Melanin, the Master Molecule

Mental Illness, Alterations in Ventricle Size, and Human Photosynthesis®

Author(s): Arturo Solís Herrera, María del Carmen Arias Esparza, Ruth Isabel Solís Arias, Paola Eugenia Solís Arias and Martha Patricia Solís Arias

Pp: 122-134 (13)

DOI: 10.2174/9781681086538118010009

* (Excluding Mailing and Handling)


This paper addresses the actual role of CSF in the physiology and ethiopathogeny of mental disorders as schizophrenia, schizoaffective disorder and bipolar disorder. Several decades ago the observation that the enlargement of ventricular size was associated with a clinical diagnosis of schizoaffective illness was reported [1] by first time. Changes in the volume of the cerebral ventricles and therefore the content of the liquid cephalous spinal far beyond the daily physiological variations, are already known in mental disorders, but have only been to date more a curious object of in-depth studies for various reasons. Usually it pays more attention to alterations of the nervous tissue in which volumetric changes are observed in the ventricles. The finding that the melanin molecule has the amazing ability to transform light energy into chemical energy through the dissociation of the molecule of water, such as chlorophyll in plants; the old dogma that the source of energy of the Central nervous system (CNS) is through blood vessels break into a thousand pieces. We now know that the real source of energy of the CNS is the visible and invisible light and the transducer per excellence is melanin, and whose perfect substrate is water. It is, therefore, that the CNS of all mammals has a repeating pattern invariably to be coated inside and out by the CSF that is 99% water, which ensures that the energy substrate source, water for all practical purposes, is constantly in contact with neurons. The brain caesuras allow water getting as much as possible to the most recondite places of the brain. Thereby the source of energy of CNS are the ventricles and subarachnoid space, therefore, the changes in volumetric characteristics of this anatomic regions must be interpreted as significant alterations in generation and distribution of chemical energy.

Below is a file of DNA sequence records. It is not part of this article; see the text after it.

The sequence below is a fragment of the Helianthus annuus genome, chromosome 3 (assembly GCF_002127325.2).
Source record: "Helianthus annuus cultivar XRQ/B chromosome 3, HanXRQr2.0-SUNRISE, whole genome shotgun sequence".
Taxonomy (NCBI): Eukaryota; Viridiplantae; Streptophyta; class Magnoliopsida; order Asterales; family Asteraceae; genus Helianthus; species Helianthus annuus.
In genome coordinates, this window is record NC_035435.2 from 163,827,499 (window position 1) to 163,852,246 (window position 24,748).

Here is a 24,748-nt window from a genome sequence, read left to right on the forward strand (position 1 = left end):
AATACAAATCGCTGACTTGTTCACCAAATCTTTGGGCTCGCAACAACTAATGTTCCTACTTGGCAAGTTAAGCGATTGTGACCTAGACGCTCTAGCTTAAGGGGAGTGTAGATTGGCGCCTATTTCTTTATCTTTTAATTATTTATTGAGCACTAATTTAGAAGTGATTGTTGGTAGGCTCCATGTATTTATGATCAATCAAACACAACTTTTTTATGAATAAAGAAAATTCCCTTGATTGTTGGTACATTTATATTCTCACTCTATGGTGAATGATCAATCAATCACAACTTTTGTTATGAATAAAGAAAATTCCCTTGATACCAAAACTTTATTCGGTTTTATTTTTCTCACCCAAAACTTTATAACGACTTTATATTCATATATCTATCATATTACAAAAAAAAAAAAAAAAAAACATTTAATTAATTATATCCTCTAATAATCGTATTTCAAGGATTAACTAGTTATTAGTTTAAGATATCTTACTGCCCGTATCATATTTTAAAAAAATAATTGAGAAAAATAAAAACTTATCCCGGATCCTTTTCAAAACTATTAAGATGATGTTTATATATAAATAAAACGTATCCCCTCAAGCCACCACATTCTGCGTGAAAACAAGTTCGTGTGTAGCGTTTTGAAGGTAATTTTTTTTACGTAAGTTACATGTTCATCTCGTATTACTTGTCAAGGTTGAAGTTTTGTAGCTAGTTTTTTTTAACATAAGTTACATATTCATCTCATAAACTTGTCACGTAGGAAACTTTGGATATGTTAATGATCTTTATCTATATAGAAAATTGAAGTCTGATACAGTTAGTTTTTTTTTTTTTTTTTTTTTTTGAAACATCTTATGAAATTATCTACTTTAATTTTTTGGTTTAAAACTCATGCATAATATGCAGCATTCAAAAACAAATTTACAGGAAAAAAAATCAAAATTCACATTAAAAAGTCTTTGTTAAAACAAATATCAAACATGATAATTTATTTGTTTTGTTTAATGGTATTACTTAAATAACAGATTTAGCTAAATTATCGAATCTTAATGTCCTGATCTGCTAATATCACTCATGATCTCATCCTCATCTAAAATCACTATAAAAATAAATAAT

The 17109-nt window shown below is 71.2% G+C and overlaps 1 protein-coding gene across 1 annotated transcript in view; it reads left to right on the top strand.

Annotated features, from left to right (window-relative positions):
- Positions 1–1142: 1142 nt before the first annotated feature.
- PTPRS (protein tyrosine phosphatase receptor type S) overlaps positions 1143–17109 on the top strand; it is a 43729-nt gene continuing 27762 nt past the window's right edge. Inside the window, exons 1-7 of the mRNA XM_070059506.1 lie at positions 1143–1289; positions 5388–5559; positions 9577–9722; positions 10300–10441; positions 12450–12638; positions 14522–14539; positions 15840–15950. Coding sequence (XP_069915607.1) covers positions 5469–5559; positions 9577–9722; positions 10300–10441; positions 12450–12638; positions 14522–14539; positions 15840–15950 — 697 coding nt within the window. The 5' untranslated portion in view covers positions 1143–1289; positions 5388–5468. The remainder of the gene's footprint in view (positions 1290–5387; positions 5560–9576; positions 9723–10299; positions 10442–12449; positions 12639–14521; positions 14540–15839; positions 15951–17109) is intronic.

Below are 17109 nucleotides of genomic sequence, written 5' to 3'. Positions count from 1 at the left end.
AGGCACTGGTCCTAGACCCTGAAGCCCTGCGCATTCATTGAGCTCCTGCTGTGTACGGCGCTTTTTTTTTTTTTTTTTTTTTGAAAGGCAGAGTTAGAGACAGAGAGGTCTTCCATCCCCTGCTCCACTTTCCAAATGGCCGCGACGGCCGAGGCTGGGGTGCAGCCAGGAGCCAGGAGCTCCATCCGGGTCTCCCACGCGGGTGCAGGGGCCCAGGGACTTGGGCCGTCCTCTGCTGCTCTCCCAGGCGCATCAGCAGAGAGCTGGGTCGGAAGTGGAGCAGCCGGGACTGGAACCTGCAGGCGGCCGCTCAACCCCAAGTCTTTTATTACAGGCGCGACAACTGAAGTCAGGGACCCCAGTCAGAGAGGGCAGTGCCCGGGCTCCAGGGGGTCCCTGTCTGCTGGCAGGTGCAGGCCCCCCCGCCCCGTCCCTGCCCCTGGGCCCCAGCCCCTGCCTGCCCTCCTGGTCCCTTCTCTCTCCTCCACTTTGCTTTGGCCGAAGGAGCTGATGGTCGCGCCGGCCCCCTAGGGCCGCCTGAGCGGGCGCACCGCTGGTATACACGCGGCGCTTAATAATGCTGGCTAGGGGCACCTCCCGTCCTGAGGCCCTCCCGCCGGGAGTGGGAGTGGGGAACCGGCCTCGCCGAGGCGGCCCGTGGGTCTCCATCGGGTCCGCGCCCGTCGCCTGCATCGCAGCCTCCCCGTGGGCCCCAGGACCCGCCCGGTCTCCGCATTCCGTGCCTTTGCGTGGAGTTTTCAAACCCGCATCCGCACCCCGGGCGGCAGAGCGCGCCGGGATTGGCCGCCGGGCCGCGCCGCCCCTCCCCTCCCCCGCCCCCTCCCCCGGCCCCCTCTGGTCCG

Keywords: CSF, Melanin, Mental Illness, Ventricle size, Volume.

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